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Neurotransmitter Signalling to Central Nervous System Progenitor Cells The lab’s esearch interests are neurotransmitter signalling to oligodendrocyte progenitor cells (OPC; a type of CNS stem cell), in both health and disease. For our brain to work properly, enabling us to feel, move, talk, see , think and learn, fast electrical communication between nerve cells is essential. This is achieved by insulating the nerves with a fatty substance called myelin. In diseases like multiple sclerosis, spinal cord injury and stroke, myelin is lost, while in cerebral palsy myelin fails to develop. Lack of myelin causes physical and mental disability. Myelin is provided by cells called oligodendrocytes, which develop from oligodendrocyte precursor cells (OPCs). OPCs are 5% of all cells in the adult brain and can to turn into most cell types in the brain. Most importantly, OPCs can repair myelin, but this repair often fails. We have discovered that OPCs express a protein previously only thought to be expressed in neurons, as it is known for being essential for learning. But in OPCs it enables them to sense activity in the neurons. Furthermore, we found that OPCs enter into a dialogue with neurons and this dialogue and neuronal activity, acting on the protein we found, directs OPCs to become myelin-making oligodendrocytes in both health and disease. We are now investigating how signals in the cells’ environment interact with OPCs to instruct them to move to regions where myelin is needed, and to generate myelin-making oligodendrocytes, with special focus on the neuron to OPCs dialogue. The long-term aim of this work is to understand how OPCs become myelinating cells, and how we can influence them to repair myelin in disease.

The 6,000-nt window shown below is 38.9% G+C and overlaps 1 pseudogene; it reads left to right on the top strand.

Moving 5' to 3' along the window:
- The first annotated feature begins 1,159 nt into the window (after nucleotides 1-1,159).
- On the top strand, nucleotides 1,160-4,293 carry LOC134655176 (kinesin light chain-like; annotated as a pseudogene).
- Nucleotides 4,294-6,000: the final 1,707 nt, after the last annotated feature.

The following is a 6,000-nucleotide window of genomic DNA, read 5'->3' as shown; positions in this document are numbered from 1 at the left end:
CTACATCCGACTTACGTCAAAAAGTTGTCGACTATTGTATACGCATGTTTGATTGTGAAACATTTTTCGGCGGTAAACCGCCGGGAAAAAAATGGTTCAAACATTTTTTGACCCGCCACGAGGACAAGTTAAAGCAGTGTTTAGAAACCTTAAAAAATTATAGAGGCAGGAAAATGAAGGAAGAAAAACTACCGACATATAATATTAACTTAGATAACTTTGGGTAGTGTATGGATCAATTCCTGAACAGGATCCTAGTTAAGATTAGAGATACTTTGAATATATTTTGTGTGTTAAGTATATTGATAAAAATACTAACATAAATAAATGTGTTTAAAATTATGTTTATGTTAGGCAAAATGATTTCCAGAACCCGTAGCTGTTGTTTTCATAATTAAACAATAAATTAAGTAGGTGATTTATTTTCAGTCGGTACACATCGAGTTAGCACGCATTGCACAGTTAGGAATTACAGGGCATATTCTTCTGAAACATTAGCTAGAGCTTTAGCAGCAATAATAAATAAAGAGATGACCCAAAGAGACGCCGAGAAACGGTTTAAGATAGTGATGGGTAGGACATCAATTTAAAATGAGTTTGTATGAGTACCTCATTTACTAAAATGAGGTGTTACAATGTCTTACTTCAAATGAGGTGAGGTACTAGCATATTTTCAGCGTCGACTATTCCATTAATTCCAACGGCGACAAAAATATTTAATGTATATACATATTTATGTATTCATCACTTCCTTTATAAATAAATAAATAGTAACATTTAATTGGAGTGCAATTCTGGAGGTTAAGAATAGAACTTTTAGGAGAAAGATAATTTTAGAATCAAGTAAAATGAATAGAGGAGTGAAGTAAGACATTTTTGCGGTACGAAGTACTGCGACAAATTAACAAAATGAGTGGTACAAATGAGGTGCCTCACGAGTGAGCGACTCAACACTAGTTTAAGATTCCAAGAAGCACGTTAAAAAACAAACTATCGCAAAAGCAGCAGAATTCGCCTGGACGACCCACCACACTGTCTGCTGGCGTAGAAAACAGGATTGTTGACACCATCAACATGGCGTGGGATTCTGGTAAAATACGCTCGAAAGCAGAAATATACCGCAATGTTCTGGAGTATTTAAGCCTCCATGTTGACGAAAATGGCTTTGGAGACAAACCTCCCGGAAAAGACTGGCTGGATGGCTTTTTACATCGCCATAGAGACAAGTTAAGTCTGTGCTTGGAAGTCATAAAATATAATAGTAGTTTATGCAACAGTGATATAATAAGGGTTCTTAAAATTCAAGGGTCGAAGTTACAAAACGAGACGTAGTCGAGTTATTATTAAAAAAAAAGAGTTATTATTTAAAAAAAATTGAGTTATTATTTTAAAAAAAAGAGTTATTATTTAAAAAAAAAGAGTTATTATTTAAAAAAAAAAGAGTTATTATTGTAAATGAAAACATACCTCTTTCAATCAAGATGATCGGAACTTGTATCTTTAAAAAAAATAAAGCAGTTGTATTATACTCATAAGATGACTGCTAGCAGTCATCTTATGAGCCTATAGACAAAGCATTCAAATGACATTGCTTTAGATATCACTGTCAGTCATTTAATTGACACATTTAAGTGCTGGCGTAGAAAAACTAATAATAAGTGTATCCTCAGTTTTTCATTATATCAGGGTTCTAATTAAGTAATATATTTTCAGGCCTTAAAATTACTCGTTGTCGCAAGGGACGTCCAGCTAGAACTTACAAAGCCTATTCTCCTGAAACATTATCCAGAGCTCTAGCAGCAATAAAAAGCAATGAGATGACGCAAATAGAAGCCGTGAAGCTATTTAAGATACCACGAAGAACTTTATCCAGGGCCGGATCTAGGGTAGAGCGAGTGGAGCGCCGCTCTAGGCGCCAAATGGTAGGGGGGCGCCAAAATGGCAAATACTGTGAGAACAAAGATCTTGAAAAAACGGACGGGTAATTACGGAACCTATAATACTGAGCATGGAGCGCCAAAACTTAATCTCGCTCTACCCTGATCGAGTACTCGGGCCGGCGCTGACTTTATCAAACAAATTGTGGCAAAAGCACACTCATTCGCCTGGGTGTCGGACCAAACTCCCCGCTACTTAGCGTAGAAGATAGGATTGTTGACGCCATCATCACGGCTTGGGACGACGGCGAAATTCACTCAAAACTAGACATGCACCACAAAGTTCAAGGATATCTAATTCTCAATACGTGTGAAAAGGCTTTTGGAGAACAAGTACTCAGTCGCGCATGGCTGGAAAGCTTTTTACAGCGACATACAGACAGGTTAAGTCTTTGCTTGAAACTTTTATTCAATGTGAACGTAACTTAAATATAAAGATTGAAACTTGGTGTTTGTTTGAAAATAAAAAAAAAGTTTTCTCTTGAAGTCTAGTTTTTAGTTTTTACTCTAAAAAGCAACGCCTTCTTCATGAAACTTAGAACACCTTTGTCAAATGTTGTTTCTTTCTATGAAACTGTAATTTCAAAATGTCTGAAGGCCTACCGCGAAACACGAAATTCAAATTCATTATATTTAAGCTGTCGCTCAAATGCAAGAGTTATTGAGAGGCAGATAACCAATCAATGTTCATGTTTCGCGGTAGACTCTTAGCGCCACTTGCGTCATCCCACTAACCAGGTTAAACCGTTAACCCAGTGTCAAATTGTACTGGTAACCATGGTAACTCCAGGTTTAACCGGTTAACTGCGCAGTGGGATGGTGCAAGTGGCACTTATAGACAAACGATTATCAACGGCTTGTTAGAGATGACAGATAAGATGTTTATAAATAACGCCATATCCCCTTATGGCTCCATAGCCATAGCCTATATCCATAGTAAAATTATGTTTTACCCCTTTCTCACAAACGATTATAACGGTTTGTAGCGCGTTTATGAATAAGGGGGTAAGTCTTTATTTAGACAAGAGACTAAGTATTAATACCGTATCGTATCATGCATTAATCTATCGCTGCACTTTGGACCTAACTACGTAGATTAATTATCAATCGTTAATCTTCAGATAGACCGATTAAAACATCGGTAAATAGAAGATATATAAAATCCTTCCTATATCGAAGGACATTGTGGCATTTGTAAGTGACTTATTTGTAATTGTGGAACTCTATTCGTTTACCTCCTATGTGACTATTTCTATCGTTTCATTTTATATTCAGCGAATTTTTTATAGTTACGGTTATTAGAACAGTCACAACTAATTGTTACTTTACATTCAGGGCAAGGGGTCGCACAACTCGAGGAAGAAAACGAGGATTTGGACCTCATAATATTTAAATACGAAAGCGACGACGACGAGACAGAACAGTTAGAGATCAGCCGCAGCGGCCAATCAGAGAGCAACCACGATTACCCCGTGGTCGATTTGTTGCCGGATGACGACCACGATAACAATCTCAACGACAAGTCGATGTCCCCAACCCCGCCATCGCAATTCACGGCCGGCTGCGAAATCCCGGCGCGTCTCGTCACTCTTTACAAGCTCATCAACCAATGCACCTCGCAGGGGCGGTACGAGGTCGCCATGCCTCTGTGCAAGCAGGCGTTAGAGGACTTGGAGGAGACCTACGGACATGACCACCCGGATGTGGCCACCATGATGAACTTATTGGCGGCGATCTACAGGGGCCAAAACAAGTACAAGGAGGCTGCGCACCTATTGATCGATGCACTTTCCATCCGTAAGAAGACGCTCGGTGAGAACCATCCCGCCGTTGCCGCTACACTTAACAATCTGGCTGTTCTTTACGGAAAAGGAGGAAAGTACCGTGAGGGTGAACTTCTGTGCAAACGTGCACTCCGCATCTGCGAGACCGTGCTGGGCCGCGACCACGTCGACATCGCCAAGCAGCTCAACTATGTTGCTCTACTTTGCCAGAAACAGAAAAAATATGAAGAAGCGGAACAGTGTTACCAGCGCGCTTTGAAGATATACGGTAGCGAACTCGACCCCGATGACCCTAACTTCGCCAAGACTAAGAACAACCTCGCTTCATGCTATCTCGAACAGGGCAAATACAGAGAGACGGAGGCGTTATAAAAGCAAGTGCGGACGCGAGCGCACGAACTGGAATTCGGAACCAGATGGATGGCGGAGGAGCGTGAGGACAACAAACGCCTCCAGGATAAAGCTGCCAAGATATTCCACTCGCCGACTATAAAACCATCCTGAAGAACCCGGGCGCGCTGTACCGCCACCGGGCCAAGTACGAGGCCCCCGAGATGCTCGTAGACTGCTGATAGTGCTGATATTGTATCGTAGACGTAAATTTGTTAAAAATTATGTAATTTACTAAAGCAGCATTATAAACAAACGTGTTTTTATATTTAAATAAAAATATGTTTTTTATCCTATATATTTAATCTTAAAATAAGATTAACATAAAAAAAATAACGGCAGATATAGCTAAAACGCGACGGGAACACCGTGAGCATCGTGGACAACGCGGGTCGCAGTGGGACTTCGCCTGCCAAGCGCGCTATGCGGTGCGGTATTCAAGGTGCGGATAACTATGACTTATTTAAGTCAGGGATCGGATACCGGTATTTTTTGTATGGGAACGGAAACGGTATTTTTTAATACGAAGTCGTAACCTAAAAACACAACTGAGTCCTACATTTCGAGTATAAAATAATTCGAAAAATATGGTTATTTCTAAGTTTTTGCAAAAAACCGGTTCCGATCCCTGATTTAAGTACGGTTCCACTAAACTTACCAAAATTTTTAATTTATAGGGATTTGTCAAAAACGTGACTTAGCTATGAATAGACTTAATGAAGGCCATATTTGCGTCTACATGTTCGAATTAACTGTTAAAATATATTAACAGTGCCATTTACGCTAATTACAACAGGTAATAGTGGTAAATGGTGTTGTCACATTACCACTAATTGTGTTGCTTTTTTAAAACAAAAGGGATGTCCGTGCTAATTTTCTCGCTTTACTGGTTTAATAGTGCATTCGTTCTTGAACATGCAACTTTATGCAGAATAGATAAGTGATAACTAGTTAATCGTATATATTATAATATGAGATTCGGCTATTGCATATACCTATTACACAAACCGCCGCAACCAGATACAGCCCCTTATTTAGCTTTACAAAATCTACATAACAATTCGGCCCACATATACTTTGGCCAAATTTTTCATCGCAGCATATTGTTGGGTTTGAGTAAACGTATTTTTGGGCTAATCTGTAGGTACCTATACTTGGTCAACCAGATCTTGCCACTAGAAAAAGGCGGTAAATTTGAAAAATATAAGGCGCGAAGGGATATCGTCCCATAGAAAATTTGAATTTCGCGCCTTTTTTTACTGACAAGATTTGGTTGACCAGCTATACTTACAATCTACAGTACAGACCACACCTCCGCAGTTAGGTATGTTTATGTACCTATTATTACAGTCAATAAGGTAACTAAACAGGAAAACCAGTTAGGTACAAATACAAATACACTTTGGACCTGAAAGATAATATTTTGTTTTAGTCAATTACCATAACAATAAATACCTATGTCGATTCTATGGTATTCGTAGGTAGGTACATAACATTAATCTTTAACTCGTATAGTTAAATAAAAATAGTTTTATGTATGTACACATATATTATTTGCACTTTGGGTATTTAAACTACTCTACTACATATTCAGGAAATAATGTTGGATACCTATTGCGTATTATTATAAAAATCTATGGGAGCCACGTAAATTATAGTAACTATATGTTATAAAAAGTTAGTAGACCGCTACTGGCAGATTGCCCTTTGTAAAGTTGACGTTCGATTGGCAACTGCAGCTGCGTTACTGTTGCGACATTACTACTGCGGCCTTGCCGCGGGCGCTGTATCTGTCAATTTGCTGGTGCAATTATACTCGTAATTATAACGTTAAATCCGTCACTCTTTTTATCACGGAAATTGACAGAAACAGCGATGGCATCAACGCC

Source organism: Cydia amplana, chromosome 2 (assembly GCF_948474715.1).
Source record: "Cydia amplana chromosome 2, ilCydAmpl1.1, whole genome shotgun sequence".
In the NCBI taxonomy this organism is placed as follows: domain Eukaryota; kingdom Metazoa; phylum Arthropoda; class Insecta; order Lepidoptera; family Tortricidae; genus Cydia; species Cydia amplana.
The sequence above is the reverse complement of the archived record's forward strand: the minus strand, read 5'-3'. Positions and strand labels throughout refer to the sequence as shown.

Ragnhildur Thóra Káradóttir Ragnhildur Thora Karadottir graduated with a degree in Biochemistry from the University of Iceland in 2000. Then she did a 4 year Wellcome Trust PhD in Neuroscience at UCL under the supervision of Prof. David Attwell. She continued working with Prof. Attwell as a postdoctoral researcher, before being awarded a Royal Society Dorothy Hodgkin Research Fellowship which she used to work with Prof. Charles ffrench-Constant at University of Cambridge. In 2008 she established her own independent research group in Cambridge and in 2011 she was awarded the Wellcome Trust Research Career Development fellowship. She is currently editor of Brain Plasticity and for a special issue for Neuroscience on White matter.

Funding Myelinated fibres in the brain, these fibres provide superfast communication between neurons.

Wellcome Trust MRC

Key Publications Bakiri Y, Káradóttir R, Cossell L, Attwell D (2011) Morphological and electrical properties of oligodendrocytes in the white matter of the corpus callosum and cerebellum. J Physiol 589:559. PMID: 21098009 Káradóttir R, Hamilton N, Bakiri Y & Attwell D (2008).Spiking and nonspiking classes of oligodendrocyte precursor glia in CNS white matter. Nature Neuroscience 11(4): 450-456. PMID: 18311136 Bakiri Y, Hamilton N, Káradóttir R & Attwell D (2008). NMDA receptor block as a therapeutic strategy for reducing ischaemic damage to oligodendrocytes. Glia, 15;56(2): 233-240. PMID: 18046734 Group Members Kimberly Evans Katrin Volbracht Sylvia Agathou Sergey Sitnikov Sonia Spitzer Moritz Matthey John Stockley

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Cambridge Stem Cell Institute Brochure 2012  
Cambridge Stem Cell Institute Brochure 2012